Kidspace Children’s Museum
The new Kidspace Museum is located in Brookside Park on three acres of gently sloping, forested land.
This landmark site includes three historic Fannie Morrison Horticultural Center buildings constructed in 1938. A fourth building, at the eastern length of the site, was lost to fire in 1984. In its place, the new buildings redefine the existing courtyard while providing views into the park between and through the new structure.
The project introduces distinct new buildings that redefine the existing courtyard, and relationships to the surrounding context, allowing for views out into the park between and through the new structures.
Additionally, new connective structures weave through the rehabilitated historic buildings. Externally, the new buildings provide minimal views to the inner life of the museum.
Visitors to the Museum arrive primarily by foot from the large parking areas 300 yards immediately to the west. Within the existing Center’s historic entry, a “tube” which pierces through the building transports arriving visitors directly from the park onto a raised plinth that sits within the interior courtyard.
Main entrances from each of the architectural elements purposely lead onto the courtyard to encourage visitors to move back and forth between enclosed, programmed spaces and open courtyard vistas.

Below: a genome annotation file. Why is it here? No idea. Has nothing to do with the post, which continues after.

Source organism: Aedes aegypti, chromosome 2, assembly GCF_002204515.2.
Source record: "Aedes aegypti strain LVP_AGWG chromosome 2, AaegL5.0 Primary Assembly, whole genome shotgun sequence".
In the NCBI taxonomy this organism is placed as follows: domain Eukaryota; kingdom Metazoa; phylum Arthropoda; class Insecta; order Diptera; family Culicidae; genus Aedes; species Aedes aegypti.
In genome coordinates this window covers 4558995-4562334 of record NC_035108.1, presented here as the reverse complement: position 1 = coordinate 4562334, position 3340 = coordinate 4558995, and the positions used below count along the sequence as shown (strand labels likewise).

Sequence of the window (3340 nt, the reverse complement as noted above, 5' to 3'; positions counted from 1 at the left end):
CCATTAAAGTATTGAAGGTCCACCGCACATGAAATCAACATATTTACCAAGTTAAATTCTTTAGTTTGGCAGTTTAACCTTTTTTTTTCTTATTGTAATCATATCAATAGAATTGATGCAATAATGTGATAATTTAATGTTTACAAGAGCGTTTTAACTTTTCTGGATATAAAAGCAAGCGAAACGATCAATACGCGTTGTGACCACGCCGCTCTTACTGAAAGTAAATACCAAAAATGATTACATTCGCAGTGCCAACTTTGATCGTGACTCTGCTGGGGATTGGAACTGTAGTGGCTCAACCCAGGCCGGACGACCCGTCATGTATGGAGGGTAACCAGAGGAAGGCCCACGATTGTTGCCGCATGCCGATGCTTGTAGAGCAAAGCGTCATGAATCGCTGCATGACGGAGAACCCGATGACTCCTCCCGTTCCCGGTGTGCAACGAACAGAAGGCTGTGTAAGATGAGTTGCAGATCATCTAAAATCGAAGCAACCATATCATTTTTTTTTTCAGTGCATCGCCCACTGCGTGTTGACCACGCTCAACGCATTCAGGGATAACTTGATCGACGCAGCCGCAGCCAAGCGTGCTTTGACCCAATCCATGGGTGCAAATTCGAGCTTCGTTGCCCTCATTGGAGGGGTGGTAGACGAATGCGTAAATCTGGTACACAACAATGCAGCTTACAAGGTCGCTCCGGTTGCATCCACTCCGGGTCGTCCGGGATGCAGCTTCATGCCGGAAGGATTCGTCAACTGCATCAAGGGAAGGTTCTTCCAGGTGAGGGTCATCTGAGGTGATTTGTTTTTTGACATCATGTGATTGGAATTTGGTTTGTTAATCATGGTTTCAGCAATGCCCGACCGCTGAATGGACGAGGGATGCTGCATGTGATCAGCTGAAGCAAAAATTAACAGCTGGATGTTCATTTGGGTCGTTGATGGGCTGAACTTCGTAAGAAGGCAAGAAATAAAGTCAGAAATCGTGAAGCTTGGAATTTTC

Beneath the new traveling exhibit galleries, the sloping courtyard leads to a 100-seat, multiform theater. When weather permits, large sliding glass doors transform the space into a semi-outdoor amphitheater.
Organized as a bundled series of layers and “slots”, the new building provides deep views through multiple volumes of program and activity, creating potential for both focused or singular activity, as well as creating zones or precincts where programmatic overlaps can be developed. This strategy of blurred spatial and program distinctions extends to the sectional characteristics of the building design, while allowing children to occupy unobstructed visual vantage points.
Reinforcing the Museum’s pedagogical goals, movement through the buildings allows for both a continuous “narrative” procession, as well as a series of “short circuits” or multiple direct routes to specific exhibits. These diverse and possible routes create a spatial organization that allows for diverse learning styles and focus to ultimately determine and define the experience of the museum.
|ARCHITECT||Michael Maltzan Architecture